The trouble with all such charts is the lack of error bars. I don't believe the spike in "productivity" in one year a few years ago. Discount that, and just look at the overall trend, and you see that there is substantially increasing productivity per employee. This belies the constant accusations here and elsewhere of bloating college staffs.
Another explanation for the rise and then the decline in productivity that the last comment failed to consider is the introduction of technology. As in any other industry higher education benefited from the introduction of new computer related technologies that for a time drove productivity upward. Now that the technology advancements in higher education have slowed the continued growth in productivity per worker has slowed or disappeared. What the chart might just as easily tell us is that the expensive introduction of information technology into American higher education drove up productivity despite the lack of effort of the people that inhabit the field. Those of us responsible for staffing higher education know that administrative staffs are often bloated and tenure track faculty are spending less time in the classroom.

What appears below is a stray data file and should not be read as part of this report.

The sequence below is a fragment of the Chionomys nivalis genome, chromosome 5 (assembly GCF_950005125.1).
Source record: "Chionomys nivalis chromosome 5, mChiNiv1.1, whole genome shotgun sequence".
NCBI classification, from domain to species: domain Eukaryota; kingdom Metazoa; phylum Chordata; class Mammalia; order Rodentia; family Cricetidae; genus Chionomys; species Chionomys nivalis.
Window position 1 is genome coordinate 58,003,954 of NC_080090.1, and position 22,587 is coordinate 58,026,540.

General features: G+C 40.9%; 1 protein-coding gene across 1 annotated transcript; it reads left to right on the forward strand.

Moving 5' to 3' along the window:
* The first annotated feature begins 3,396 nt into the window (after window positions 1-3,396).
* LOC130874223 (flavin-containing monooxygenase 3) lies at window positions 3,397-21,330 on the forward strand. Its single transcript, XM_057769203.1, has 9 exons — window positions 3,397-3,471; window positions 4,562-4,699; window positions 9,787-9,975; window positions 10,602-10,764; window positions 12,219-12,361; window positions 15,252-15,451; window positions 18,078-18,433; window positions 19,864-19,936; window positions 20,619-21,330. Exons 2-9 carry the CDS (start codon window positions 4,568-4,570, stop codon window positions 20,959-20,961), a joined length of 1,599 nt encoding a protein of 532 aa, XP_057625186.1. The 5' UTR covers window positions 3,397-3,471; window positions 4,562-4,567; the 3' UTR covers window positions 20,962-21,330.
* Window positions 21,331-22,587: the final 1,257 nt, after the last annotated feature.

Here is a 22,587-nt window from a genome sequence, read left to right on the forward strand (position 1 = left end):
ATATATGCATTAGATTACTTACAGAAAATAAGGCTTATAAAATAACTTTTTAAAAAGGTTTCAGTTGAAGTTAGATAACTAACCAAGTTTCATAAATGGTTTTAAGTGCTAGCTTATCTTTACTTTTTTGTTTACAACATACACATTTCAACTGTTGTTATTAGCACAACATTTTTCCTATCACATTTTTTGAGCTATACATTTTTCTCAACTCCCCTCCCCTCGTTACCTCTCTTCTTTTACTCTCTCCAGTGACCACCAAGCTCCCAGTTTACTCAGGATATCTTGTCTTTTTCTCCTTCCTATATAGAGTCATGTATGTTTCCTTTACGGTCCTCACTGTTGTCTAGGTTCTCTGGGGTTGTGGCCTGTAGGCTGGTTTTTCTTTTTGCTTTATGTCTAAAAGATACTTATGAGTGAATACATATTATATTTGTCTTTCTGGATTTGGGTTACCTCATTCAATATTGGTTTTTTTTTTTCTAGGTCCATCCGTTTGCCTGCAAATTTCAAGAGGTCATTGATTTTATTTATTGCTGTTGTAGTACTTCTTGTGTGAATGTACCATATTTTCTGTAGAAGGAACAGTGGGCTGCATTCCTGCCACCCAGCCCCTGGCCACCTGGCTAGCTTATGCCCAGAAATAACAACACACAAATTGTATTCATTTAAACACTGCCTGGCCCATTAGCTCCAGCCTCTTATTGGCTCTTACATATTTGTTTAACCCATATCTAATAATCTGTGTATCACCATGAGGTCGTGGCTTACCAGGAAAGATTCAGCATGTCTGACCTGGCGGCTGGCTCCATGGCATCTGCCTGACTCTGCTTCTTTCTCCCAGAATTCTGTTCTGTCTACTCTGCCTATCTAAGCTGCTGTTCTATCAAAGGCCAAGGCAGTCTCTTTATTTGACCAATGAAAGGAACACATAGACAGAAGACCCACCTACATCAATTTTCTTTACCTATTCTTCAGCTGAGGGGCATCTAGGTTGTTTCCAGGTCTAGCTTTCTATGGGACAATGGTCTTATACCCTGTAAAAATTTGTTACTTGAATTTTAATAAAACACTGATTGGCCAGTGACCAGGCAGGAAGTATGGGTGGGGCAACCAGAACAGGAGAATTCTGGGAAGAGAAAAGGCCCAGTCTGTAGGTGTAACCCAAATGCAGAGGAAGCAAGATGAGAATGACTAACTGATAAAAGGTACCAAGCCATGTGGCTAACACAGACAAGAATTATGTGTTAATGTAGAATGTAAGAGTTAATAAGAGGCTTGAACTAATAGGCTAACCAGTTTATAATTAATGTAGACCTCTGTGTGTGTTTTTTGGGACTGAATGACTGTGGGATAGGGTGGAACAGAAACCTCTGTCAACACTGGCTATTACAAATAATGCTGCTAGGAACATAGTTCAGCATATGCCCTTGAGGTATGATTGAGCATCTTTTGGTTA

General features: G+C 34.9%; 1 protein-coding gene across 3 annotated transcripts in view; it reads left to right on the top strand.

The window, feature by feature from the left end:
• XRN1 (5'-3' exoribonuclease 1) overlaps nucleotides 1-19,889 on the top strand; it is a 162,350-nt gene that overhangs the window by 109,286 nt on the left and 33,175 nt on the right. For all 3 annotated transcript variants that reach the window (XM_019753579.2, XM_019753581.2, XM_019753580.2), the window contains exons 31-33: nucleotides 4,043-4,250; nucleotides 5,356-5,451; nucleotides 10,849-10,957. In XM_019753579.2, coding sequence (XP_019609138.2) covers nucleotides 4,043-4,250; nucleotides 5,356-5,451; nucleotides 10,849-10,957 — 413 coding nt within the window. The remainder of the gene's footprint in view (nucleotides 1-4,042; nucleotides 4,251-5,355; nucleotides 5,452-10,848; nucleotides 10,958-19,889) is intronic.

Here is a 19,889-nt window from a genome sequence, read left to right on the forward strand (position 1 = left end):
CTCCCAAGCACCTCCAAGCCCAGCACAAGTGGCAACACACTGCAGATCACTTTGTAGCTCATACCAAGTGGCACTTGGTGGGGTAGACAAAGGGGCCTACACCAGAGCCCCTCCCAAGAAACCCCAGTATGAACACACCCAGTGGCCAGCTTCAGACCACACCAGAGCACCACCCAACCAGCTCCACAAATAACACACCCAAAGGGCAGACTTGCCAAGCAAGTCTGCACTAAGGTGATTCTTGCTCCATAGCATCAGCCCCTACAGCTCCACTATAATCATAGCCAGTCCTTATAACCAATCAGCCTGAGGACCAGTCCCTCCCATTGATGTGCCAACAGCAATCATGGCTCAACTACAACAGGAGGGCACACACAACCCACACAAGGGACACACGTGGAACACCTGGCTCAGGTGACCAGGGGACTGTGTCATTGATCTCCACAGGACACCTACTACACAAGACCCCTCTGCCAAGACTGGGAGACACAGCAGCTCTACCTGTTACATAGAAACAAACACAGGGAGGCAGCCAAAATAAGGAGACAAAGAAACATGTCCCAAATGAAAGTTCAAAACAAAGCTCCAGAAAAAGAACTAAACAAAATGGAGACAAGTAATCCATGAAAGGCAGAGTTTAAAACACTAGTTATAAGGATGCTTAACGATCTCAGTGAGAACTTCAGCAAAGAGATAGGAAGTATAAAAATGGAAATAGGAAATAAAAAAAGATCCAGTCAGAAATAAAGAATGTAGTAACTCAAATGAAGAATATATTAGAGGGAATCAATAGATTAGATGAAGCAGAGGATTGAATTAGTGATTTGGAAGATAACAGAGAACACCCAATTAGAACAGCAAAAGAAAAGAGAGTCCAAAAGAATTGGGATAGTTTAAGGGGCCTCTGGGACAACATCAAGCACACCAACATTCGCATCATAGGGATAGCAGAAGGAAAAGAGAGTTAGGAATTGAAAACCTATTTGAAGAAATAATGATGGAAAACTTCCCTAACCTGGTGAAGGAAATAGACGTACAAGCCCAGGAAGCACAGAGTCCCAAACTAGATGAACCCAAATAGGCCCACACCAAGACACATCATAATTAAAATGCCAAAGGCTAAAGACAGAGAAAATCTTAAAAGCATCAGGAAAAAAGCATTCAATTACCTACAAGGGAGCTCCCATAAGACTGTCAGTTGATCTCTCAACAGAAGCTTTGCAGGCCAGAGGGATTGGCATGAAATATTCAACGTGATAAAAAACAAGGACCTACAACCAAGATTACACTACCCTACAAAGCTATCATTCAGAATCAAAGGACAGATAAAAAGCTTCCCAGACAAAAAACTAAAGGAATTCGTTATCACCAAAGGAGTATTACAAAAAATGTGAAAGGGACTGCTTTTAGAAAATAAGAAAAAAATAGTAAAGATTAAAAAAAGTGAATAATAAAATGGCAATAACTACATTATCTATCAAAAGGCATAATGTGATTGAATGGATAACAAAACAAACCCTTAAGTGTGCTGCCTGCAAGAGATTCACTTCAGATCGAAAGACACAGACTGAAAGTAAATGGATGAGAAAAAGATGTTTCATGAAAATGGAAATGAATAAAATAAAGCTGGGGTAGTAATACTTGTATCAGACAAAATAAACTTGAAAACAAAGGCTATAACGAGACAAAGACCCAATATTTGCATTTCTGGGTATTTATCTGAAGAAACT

It may be that technology has something to do with the graph, but that is pure conjecture. It's not clear to me that technology drove productivity up in higher education. In some ways it was helpful -- a lot fewer secretaries -- in other ways, it has taken up a lot of time -- computers in the classroom. In any case, to repeat, this is all conjecture. And I still maintain that without error bars, deciphering a trend from a graph such as this is near-impossible.
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